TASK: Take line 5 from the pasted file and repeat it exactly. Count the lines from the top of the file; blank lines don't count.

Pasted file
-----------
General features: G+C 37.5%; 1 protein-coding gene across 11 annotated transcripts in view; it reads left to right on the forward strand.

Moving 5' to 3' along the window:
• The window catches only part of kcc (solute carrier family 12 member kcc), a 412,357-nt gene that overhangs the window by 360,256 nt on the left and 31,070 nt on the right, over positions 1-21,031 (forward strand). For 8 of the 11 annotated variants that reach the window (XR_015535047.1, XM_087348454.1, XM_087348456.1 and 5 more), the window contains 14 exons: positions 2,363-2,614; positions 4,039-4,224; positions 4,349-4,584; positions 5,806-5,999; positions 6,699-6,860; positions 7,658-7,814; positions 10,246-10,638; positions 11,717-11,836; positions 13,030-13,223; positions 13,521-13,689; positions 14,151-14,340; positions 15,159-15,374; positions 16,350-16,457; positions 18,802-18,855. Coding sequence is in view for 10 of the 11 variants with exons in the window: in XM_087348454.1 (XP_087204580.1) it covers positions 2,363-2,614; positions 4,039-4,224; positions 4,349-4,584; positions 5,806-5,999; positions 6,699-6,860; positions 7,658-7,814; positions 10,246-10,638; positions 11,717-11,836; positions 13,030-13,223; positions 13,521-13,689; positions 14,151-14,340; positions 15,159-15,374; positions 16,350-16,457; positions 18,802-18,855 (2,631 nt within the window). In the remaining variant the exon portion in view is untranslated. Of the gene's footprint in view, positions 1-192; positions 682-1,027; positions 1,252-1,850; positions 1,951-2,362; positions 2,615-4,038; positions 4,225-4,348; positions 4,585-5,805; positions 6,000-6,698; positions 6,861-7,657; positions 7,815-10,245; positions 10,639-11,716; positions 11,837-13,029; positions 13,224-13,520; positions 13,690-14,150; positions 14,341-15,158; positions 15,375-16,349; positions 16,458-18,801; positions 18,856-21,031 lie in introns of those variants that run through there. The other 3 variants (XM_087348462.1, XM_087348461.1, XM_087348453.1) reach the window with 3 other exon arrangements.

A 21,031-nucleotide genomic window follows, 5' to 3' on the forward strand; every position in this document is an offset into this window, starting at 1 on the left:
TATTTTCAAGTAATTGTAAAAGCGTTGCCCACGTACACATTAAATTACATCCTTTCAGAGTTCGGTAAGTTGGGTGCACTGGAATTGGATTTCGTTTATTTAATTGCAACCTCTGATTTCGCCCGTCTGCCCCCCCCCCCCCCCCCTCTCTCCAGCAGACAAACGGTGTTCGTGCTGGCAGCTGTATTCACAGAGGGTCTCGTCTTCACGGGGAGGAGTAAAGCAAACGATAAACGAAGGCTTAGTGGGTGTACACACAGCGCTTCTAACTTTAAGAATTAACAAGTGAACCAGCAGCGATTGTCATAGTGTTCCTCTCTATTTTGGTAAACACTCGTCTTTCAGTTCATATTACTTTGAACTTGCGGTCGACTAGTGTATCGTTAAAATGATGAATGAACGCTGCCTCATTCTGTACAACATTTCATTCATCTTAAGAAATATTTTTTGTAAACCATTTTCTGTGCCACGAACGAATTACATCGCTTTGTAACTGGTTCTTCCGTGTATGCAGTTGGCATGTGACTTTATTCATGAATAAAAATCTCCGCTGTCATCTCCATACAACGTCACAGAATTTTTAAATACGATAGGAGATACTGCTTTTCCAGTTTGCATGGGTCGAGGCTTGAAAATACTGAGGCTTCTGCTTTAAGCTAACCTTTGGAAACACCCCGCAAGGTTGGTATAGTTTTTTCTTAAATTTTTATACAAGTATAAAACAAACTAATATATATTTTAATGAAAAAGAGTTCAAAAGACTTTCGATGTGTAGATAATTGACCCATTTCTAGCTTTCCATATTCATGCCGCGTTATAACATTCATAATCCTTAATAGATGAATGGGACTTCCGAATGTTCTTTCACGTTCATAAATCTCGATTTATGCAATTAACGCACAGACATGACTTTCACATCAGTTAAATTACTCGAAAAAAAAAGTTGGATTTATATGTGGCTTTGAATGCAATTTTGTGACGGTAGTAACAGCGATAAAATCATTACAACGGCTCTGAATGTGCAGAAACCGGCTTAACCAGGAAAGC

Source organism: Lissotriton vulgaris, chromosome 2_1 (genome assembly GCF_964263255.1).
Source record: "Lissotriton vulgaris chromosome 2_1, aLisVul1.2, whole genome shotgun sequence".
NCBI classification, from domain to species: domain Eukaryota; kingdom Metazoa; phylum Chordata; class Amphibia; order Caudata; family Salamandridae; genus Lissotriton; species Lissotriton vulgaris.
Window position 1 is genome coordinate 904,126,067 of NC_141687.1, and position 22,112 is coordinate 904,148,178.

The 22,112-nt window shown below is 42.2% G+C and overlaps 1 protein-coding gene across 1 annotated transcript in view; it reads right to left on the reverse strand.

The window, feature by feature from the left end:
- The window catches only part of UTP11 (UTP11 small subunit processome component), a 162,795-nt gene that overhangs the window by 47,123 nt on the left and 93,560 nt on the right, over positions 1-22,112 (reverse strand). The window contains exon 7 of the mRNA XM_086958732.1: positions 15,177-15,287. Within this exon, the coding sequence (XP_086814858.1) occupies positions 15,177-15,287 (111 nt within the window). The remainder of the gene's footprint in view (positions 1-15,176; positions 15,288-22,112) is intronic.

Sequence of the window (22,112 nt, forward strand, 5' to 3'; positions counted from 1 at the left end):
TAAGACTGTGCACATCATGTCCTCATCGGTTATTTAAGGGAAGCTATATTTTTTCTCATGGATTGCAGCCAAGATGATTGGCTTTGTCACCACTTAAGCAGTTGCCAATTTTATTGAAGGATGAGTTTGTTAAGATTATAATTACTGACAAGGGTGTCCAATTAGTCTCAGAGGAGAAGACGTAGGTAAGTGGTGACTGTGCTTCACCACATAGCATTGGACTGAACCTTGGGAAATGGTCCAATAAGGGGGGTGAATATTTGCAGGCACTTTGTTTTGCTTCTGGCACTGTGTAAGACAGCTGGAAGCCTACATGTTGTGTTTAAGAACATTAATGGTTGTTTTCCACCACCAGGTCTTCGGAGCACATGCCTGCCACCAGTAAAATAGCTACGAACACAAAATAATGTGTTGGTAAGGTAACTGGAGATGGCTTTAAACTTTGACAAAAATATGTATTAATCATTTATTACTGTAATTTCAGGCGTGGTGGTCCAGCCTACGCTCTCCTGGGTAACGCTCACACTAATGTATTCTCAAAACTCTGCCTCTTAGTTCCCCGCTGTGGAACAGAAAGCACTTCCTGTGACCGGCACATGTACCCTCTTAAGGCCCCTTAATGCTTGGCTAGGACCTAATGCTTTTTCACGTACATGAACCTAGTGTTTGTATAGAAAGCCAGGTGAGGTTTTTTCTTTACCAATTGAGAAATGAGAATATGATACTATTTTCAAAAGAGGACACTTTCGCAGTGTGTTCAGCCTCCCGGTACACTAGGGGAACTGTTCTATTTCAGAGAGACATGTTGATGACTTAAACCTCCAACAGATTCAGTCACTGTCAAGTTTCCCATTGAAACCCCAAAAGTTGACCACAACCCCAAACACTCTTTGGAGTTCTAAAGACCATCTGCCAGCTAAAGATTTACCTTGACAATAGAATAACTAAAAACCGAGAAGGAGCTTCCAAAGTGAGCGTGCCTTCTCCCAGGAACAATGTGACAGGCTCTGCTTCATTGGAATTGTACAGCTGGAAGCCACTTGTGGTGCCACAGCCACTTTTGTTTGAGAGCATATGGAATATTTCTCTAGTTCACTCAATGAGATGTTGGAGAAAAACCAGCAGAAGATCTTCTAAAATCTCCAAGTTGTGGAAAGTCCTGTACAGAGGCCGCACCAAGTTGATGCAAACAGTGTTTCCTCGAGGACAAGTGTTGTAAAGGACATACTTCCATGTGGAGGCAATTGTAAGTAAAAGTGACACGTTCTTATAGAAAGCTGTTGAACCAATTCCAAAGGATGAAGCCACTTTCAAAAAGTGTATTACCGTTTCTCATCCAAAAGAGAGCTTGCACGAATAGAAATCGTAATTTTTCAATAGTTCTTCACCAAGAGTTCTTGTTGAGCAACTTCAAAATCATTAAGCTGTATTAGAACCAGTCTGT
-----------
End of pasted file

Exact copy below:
TATTTTCAAGTAATTGTAAAAGCGTTGCCCACGTACACATTAAATTACATCCTTTCAGAGTTCGGTAAGTTGGGTGCACTGGAATTGGATTTCGTTTATTTAATTGCAACCTCTGATTTCGCCCGTCTGCCCCCCCCCCCCCCCCCTCTCTCCAGCAGACAAACGGTGTTCGTGCTGGCAGCTGTATTCACAGAGGGTCTCGTCTTCACGGGGAGGAGTAAAGCAAACGATAAACGAAGGCTTAGTGGGTGTACACACAGCGCTTCTAACTTTAAGAATTAACAAGTGAACCAGCAGCGATTGTCATAGTGTTCCTCTCTATTTTGGTAAACACTCGTCTTTCAGTTCATATTACTTTGAACTTGCGGTCGACTAGTGTATCGTTAAAATGATGAATGAACGCTGCCTCATTCTGTACAACATTTCATTCATCTTAAGAAATATTTTTTGTAAACCATTTTCTGTGCCACGAACGAATTACATCGCTTTGTAACTGGTTCTTCCGTGTATGCAGTTGGCATGTGACTTTATTCATGAATAAAAATCTCCGCTGTCATCTCCATACAACGTCACAGAATTTTTAAATACGATAGGAGATACTGCTTTTCCAGTTTGCATGGGTCGAGGCTTGAAAATACTGAGGCTTCTGCTTTAAGCTAACCTTTGGAAACACCCCGCAAGGTTGGTATAGTTTTTTCTTAAATTTTTATACAAGTATAAAACAAACTAATATATATTTTAATGAAAAAGAGTTCAAAAGACTTTCGATGTGTAGATAATTGACCCATTTCTAGCTTTCCATATTCATGCCGCGTTATAACATTCATAATCCTTAATAGATGAATGGGACTTCCGAATGTTCTTTCACGTTCATAAATCTCGATTTATGCAATTAACGCACAGACATGACTTTCACATCAGTTAAATTACTCGAAAAAAAAAGTTGGATTTATATGTGGCTTTGAATGCAATTTTGTGACGGTAGTAACAGCGATAAAATCATTACAACGGCTCTGAATGTGCAGAAACCGGCTTAACCAGGAAAGC